Cricketing sons rarely live up to the reputation of their successful fathers. There are dozens of examples over the years and the struggles of such players have been well enough documented in cricket literature.
Few have matched the feats of Maurice Tate. His father, Fred, was a journeyman professional who took over 1300 wickets for Sussex at 21 with right arm spin perhaps at the pace of Derek Underwood. He is unfairly remembered by most for his role in the 1902 Test at Old Trafford against Australia, when, after dropping a catch in the deep, he was bowled with only four runs needed for victory.
It doesn't tell the full story, as Tate was in unfamiliar territory and more often fielded at slip, while expectation of number eleven, a batsman of modest achievement, bailing you out when a much-vaunted batting lineup had failed was patently unfair. Such was Tate senior's lot, but his son, as he predicted after the match, did him proud. While Fred subsequently became county coach of Derbyshire for a period, Maurice did considerably better.
From 1922-25, Maurice Tate was perhaps the greatest player in the world. If he wasn't, there were few better, as he took 852 wickets in three calendar years, including an Australian tour. He added a thousand runs a summer and took at least 200 wickets in each of them, bowling 38,000 balls in that time. All this after switching from bowling spin at his father's pace to fast-medium at the suggestion of his county captain.
The workload was colossal, even for a man of Tate's strapping build and probably cost him some of his long-term effectiveness. Yet his bowling was a model of getting the most from a run up and action. He only ran in eight paces, yet scores of batsmen were beaten for pace by a quicker ball that 'fizzed'; great players too. Tate was responsible for five of Donald Bradman's first thirteen Test dismissals, this at a time when Tate was past his peak and Bradman very much at his.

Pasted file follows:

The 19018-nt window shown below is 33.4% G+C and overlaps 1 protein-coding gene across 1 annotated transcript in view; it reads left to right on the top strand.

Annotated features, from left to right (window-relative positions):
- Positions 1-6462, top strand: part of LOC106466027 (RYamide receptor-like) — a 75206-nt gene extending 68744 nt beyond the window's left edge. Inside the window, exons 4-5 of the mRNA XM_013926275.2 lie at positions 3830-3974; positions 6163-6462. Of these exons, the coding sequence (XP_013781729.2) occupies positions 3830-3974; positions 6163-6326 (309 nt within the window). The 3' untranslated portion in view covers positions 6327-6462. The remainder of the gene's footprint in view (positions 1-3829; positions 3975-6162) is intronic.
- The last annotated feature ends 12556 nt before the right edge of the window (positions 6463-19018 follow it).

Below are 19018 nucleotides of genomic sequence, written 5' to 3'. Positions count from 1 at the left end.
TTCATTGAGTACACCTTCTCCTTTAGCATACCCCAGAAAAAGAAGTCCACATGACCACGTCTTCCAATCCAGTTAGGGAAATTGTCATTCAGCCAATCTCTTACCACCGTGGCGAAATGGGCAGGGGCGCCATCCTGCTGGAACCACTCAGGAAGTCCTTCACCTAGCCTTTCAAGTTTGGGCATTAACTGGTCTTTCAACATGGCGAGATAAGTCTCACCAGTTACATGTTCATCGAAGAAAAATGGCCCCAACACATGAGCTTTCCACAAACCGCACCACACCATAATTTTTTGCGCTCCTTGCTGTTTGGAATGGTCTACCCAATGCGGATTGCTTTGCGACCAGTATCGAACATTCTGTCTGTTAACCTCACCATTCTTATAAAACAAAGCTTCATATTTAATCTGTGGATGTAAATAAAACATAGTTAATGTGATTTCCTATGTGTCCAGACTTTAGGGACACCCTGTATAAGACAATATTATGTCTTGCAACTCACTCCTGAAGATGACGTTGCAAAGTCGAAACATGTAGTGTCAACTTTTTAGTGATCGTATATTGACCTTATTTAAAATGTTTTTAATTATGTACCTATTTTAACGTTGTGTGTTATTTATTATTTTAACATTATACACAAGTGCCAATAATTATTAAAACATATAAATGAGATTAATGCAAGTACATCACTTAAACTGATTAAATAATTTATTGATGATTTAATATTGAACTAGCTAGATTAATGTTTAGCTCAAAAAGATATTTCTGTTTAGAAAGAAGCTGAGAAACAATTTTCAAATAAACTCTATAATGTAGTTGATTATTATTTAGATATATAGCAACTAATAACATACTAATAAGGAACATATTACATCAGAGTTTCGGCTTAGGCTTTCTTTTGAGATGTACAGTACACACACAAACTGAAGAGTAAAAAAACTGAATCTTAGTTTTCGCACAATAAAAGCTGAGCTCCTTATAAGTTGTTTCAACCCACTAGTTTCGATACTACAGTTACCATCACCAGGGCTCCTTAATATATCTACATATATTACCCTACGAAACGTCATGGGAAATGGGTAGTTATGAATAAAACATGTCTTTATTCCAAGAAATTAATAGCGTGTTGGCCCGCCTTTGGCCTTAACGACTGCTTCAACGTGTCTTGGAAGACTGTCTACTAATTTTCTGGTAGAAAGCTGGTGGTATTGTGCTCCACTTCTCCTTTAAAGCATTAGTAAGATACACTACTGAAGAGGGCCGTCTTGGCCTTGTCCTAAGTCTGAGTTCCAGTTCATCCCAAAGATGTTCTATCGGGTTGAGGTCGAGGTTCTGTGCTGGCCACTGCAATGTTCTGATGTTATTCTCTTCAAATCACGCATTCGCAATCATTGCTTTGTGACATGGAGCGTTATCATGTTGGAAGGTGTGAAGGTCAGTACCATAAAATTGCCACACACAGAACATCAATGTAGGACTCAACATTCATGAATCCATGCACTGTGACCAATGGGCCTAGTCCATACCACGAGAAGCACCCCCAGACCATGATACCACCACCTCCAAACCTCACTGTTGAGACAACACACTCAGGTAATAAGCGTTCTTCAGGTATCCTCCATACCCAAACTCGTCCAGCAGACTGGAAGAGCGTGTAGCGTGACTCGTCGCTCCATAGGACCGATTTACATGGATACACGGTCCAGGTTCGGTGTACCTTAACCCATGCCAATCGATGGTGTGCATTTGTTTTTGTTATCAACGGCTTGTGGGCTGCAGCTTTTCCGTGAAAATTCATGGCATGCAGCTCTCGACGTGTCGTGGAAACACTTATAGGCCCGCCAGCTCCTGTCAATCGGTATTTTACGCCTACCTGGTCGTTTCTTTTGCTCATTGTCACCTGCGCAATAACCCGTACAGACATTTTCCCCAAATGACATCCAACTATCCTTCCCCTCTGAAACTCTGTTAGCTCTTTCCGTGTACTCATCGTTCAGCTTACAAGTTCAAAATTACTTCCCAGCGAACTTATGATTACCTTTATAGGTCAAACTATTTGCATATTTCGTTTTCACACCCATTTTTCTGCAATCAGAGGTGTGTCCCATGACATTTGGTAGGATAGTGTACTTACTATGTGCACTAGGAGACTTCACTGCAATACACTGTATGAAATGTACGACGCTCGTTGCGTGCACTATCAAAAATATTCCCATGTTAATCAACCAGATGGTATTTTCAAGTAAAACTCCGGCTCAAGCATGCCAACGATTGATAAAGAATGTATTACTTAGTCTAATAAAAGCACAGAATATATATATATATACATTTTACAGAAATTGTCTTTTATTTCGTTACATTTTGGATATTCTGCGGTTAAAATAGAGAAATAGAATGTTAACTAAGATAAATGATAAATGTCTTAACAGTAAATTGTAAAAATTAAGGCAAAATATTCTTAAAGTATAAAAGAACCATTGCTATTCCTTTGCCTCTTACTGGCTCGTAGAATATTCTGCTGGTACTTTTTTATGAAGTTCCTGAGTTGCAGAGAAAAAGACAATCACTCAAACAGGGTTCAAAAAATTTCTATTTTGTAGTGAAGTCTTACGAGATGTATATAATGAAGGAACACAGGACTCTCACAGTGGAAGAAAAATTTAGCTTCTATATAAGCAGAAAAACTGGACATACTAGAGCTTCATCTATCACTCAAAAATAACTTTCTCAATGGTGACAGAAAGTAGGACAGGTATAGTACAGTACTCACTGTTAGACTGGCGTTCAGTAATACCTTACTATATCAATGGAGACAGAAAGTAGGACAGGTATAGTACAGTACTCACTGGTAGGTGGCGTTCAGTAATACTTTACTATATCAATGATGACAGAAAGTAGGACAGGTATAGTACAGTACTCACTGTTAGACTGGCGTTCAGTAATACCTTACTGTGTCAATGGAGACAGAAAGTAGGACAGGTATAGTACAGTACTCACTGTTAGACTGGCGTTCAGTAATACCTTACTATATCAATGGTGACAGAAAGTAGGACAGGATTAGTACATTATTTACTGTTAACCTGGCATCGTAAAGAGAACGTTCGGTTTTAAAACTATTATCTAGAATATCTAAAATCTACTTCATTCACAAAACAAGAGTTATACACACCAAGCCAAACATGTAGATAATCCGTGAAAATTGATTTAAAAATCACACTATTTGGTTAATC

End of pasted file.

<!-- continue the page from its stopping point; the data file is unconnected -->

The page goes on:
Tate was a celebrity in an era when such status came less easily than today. His ready smile and big feet, as regularly utilised by Daily Mail cartoonist Tom Webster, ensured that this would be the case and he was endorsed several products, including an energy supplement, chocolate, washing powder and cigarettes.
All of which suggests that Tate was a wealthy man, at least for the period, but that was far from the case. A succession of poor business ventures dogged his personal life and he flitted from pub to pub as landlord after his career ended, without making a success of any of them.
To some extent, history has forgotten him, although Sussex fans voted him their greatest-ever player in 2003. Rightly so, as he took 2784 wickets for them at 18, adding in 21,000 runs at 25 with 23 centuries for good measure. The figures are staggering, but Maurice Tate was far from an ordinary player. His 155 Test wickets came at a time when there were no opportunities to 'boost the stats' against lesser opposition and he should be judged alongside the greats of the game by any standards one cares to mention.
Justin Parkinson has done an admirable job with this book, which is beautifully researched, well laid-out and engagingly written. Too many books recount the major events of a career without helping you to get close to and better understand the subject. By the end of this one, I felt I 'knew' Maurice Tate and felt the better for it.
Once again, Pitch Publishing have come up with a worthy, eminently readable book that deserves to do well.
It certainly gets a Peakfan thumbs-up.
Then Came Massacre: the Story of Maurice Tate, Cricket's Smiling Destroyer is written by Justin Parkinson and published by Pitch Publishing. It is currently available on Amazon priced £12.23 and from all good book shops.